Fiji uses 240 volts with a frequency 50Hz. Be sure to take an Australian-style, three-pinned flat adapter with you.
Vaccinations and health
Make an appointment with your GP before travelling to Fiji and take out comprehensive travel insurance. Your routine vaccinations should be up-to-date, including measles-mumps-rubella and diphtheria-tetanus-polio. You’ll also need the following immunisations:
Other recommended vaccinations for Fiji include:
• Hepatitis A
• Hepatitis B
• Rabies – this is very low risk, but you may need it if you’re likely to come into contact with animals
While there’s no malarial risk in Fiji, the country does have Dengue Fever and the Zika Virus, which are both mosquito-borne. There are no vaccinations for these diseases, so be sure to avoid bites by using insect repellent with DEET and covering up in the evenings, especially in forested areas. If you start to feel unwell, seek advice from a medical professional.
Fiji is 12 hours ahead of GMT..
Festivals and events
Fiji boasts a variety of festivals throughout the year due to its diverse cultural makeup. Highlights include April’s South Indian Fire Walking Festival, performed on Beqa and the Coral Coast on Viti Levu. During the festival, Hindu priests pierce their faces and people take part in fire walking, which is thought to be physically and mentally cleansing.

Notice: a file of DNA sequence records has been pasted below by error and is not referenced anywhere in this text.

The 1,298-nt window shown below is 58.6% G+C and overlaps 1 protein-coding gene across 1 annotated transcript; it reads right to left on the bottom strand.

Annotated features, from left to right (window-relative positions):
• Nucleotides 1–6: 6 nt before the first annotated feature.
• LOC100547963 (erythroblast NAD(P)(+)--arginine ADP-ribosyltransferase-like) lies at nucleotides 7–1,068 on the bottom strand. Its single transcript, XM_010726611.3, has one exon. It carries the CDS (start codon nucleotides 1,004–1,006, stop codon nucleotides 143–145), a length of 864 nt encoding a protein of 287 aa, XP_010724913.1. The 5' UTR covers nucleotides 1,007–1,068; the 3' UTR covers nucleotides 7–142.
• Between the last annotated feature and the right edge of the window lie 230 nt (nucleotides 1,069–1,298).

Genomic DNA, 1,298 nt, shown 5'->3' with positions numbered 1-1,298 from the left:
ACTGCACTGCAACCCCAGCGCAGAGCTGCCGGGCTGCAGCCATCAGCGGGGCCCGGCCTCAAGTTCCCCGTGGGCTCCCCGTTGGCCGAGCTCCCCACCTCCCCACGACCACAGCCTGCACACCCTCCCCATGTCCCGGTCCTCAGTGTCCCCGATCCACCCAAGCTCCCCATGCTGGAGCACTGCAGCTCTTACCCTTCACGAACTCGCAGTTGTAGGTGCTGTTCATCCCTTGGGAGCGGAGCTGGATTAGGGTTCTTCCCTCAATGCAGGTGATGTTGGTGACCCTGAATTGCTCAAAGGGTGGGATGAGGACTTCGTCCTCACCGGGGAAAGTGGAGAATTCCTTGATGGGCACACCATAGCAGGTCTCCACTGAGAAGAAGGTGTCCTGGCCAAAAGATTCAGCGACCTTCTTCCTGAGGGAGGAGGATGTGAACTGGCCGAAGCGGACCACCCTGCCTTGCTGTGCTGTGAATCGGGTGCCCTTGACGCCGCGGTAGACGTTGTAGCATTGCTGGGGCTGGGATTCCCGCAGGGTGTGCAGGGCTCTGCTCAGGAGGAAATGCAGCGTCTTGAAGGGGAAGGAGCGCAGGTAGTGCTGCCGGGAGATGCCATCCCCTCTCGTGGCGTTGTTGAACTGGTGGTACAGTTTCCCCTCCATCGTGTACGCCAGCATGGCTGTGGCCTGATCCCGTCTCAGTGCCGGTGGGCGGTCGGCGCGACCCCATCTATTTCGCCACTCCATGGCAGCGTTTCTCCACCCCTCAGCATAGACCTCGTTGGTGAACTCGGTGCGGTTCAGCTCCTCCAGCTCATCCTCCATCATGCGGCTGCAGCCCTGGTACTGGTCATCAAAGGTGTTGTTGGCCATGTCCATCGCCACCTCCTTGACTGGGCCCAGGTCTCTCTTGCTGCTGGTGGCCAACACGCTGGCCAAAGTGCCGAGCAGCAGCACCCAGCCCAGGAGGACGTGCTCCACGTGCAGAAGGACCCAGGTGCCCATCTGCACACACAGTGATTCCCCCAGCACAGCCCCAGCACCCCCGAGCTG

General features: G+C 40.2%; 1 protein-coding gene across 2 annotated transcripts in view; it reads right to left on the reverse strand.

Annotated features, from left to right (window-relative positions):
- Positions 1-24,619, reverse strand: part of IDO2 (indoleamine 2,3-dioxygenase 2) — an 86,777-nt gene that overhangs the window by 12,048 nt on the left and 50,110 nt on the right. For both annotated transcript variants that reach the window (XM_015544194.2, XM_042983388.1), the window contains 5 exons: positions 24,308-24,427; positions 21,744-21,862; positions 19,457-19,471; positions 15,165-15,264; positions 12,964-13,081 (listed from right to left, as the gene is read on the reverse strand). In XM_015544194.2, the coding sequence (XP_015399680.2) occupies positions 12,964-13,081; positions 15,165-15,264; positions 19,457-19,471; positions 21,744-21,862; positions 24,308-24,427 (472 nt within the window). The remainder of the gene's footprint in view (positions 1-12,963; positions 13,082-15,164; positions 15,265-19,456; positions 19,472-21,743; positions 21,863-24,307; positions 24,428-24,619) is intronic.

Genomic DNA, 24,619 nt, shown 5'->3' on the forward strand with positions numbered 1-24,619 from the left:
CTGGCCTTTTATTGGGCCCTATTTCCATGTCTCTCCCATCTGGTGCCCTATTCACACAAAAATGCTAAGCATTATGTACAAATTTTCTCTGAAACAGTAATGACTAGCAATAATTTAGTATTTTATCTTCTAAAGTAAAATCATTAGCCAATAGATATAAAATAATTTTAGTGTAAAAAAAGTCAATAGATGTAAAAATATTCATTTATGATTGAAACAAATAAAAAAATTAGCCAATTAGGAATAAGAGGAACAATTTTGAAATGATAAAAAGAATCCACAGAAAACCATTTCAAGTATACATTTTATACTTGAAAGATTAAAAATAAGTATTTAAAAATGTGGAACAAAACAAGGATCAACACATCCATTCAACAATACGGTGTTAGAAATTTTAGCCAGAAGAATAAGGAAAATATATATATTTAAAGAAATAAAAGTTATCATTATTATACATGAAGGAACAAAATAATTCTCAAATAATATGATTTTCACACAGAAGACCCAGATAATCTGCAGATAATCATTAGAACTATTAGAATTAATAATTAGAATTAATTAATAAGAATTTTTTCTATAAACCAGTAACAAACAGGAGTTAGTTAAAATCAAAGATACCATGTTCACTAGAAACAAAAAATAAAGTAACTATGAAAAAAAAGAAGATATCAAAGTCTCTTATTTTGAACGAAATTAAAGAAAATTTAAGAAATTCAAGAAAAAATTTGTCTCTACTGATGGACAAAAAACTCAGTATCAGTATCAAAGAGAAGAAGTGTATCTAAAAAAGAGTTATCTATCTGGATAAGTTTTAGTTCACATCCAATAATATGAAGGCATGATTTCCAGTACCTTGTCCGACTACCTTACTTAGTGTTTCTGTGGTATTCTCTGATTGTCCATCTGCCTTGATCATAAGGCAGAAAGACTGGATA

Crowds throw multi-coloured powders over each other to symbolise reconciling relationships during the Indian Holi Festival in March. There’s also the popular Hibiscus Festival in Suva, a nine-day event in August. This annual beauty pageant also involves live music, stalls, dancing and parades.
Food, drink and nightlife
Cambodian food relies heavily on fish and its paste is used as a flavouring in many meals. Fish is served grilled, stir-fried with herbs and spices or cooked into curries such as Fish Amok. Rice is served with most dishes and somlars, soups, are common accompaniments. For cheap eats, visit the street stalls, markets and local eateries. In tourist destinations, there are western-style restaurants, many are run by NGOs and employ local people.
Fijian food is a rich mix of sweet potatoes, rice, coconut and fish combined with Indian elements introduced by people who migrated to the country in the 1870s. Spiced dishes of local seafood such as octopus and shellfish are popular, especially Kokoda, which is a ceviche made from mahi-mahi fish. Meals are often served with a root-like potato, taro, while meats and vegetables are wrapped in leaves and slow cooked on heated, covered stones known as Lovo. Vakalolo is a popular pudding of cassava with sugar and coconut cream.
There’s a lively nightlife scene in Fiji, with popular open-air bars and beach-side clubs spread across the islands. Most of the action is based in Suva City and tourist hubs Sigatoka and Denarau. Locally-produced rum is popular, as are local wines made from coconut. You can also indulge in Fijian beer such as Fiji Gold, which is available all over the country.